Recently we have seen an uptick in in military activity surrounding unidentified flying objects in our country’s airspace. This does not mean that we are being invaded by aliens or that they have finally become bold enough to reveal themselves to us. At least, that's what the government is telling us. While it's great that we don't have an "Independence Day" situation going on, these floating objects have raised a level of concern about our country’s surveillance. Why are we just now noticing these things if it is believed they have been roaming our skies for a while? How many of these things have we missed or are still out there? What is their true purpose for being here? These questions got me thinking about how this translates to the investing world. Isn't it true that we often hold investments that we couldn't really identify their objective if we were asked? Maybe our investments are simply floating around with no set structure or purpose. When we work with clients on organizing their portfolios, we go through what changes, or non-changes, we recommend they make to their portfolios. The reason for this is not only because we are required to receive permission before we trade in a clients account but because we want to make sure we are on the same page before we make changes. We prefer our clients have identified all of their investments before investing in them. Do you know if you have unwanted visitors in your portfolio?
There are a variety of reasons that you should not invest in a product blindly. Yes, investment recommendation and ongoing management is part of the job you hire a financial professional to do, but you need to make sure you know the ins and outs of the investments your advisor proposes. For instance, what if your advisor recommends you invest in a Real Estate Investment Trust. REITs offer an investor the opportunity to invest indirectly in income-producing real estate. REITs differ from stocks and mutual funds in multiple ways, one of those ways is that they are often are less liquid than a stock or mutual fund option. You cannot sell out of a REIT at virtually any time as you can with equity positions. REITs are required to pay out at least 90% of their taxable income to shareholders which results in the investors receiving consistent dividends. In a non-retirement account, receiving dividends is a taxable event to be reflected in your taxable income. Now all these things are not meant to be reasons not to invest in a REIT, many have been successful doing so, but these are all things that you need to identify before investing in such a product. If you have a financial advisor, they should help you identify all of these differences before recommending you invest. Identify your investments for what they are so that you have accurate expectations for your results. What if you do not have an advisor?
There are many people who do not work with a financial advisor. Some simply have an employer-sponsored retirement plan and no other investments. Other investors are going the DIY route and choosing their own investments. In both cases, it is best to identify your investments for what they are. Let’s use the employer-sponsored retirement plan investor as an example. Let’s say this investor has a 401(k) account through work that they plan on using as a primary source of income in retirement. Their primary investment within that account is a Target-Date fund tailored to their retirement year. It would be prudent for that investor to know what a Target-Date fund is if it is their primary investment. These are mutual funds whose holdings change over time as a person’s desired retirement year approaches. The fund is managed more aggressively at inception and tapered down as retirement comes closer. Target-Date funds are readily available in most employer-sponsored retirement plans and many people are invested in them. While this is the case, they are not for everybody. There are investors who may want to be more aggressive for longer who will not be satisfied with Target-Date returns as they begin to taper the risk. This is again not a knock against this type of investment, but rather I am trying to display the importance of staying present with your investments and being knowledgeable about the things you are investing in.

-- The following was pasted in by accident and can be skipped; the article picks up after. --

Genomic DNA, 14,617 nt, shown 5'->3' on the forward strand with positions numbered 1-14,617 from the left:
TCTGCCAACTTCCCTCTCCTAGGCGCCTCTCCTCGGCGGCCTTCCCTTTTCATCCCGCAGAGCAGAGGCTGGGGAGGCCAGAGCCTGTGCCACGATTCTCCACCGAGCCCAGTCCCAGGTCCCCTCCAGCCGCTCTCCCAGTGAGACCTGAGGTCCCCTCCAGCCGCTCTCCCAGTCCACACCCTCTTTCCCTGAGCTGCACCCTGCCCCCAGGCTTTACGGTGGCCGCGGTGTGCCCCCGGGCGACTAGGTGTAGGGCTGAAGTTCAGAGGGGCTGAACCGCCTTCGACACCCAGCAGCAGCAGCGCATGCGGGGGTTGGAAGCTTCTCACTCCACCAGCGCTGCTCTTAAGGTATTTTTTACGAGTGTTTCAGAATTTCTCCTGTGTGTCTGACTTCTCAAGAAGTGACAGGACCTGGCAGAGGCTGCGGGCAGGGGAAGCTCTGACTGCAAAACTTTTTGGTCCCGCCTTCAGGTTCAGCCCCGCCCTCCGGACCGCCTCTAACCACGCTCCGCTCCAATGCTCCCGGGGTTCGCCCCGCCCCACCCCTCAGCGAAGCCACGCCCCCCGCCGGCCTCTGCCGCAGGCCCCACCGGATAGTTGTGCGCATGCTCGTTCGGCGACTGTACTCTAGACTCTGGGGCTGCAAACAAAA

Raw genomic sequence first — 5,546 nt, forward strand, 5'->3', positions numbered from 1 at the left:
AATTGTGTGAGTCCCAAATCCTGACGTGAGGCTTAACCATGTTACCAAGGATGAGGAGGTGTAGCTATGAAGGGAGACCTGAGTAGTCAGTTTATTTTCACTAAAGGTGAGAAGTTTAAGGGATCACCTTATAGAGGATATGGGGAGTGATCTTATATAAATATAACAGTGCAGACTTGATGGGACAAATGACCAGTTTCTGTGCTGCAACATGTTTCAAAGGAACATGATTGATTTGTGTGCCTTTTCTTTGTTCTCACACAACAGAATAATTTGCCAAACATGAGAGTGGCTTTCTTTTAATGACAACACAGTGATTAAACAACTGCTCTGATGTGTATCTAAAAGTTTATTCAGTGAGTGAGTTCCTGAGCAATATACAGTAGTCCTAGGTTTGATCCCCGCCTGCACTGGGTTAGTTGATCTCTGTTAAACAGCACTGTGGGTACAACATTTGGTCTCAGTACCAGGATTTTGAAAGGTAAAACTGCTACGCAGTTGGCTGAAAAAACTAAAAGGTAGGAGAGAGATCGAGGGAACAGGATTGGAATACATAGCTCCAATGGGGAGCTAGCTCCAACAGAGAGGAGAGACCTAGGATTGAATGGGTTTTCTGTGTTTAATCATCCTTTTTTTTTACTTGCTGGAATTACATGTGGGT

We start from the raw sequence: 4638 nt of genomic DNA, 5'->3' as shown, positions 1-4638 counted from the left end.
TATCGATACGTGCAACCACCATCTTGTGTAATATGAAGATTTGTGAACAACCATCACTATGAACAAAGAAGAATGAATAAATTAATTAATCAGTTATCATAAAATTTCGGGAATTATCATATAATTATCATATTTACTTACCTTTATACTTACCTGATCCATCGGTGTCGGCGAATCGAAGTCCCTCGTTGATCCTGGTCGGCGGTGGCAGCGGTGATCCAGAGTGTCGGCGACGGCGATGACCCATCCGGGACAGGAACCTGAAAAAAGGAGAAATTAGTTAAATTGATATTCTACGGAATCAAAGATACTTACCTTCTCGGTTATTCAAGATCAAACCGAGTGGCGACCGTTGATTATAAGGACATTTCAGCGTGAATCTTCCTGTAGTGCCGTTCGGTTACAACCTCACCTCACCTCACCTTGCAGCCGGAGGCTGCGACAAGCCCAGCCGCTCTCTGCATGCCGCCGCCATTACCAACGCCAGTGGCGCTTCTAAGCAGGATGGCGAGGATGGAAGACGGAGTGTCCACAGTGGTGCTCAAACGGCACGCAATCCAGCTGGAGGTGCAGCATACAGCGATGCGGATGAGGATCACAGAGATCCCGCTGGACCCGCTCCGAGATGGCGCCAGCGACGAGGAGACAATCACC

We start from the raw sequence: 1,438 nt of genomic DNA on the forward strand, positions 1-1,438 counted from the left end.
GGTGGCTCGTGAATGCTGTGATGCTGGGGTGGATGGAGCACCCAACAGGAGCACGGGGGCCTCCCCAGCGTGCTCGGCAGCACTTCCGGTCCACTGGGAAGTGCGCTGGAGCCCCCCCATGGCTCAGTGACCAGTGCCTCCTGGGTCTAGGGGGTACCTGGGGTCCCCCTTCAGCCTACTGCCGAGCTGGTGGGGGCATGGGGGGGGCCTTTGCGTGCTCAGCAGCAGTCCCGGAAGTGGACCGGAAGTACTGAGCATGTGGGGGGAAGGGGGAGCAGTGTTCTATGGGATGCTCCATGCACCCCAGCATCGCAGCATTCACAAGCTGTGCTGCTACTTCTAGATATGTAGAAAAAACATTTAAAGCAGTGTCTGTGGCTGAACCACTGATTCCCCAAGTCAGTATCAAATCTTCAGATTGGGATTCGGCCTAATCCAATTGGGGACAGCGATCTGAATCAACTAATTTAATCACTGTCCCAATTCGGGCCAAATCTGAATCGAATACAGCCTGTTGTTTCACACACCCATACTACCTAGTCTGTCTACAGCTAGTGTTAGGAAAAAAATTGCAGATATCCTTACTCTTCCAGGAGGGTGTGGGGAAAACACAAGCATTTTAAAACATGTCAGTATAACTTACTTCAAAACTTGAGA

One of the biggest issues that we often see retail investors have with the stock market is that they have unrealistic expectations that are not being met. Part of this dissatisfaction comes from investing in unidentified investments that an investor is using for a purpose that it is not meant for. If you want growth, you may not want to be primarily invested in bonds. If you are looking for a safe investment to preserve capital, investing in cryptocurrencies may not provide that safety. My request of you all is that you take the time to review the things you are investing in. Make sure you are asking the right questions. Do you need the money in a few years? Make sure the investment is liquid. Are you investing in dividend paying stock? Be aware of the tax consequences that of such an investment within a taxable account. Whether you have bad investments or not, make sure you know what it is that you are invested in. If you have questions about an investment idea or your current investment lineup, reach out to us! We are more than happy to help you identify your investments and give you ideas about improvements.
Content in this material is for general information only and not intended to provide specific advice or recommendations for any individual. All performance referenced is historical and is no guarantee of future results. All indices are unmanaged and may not be invested into directly.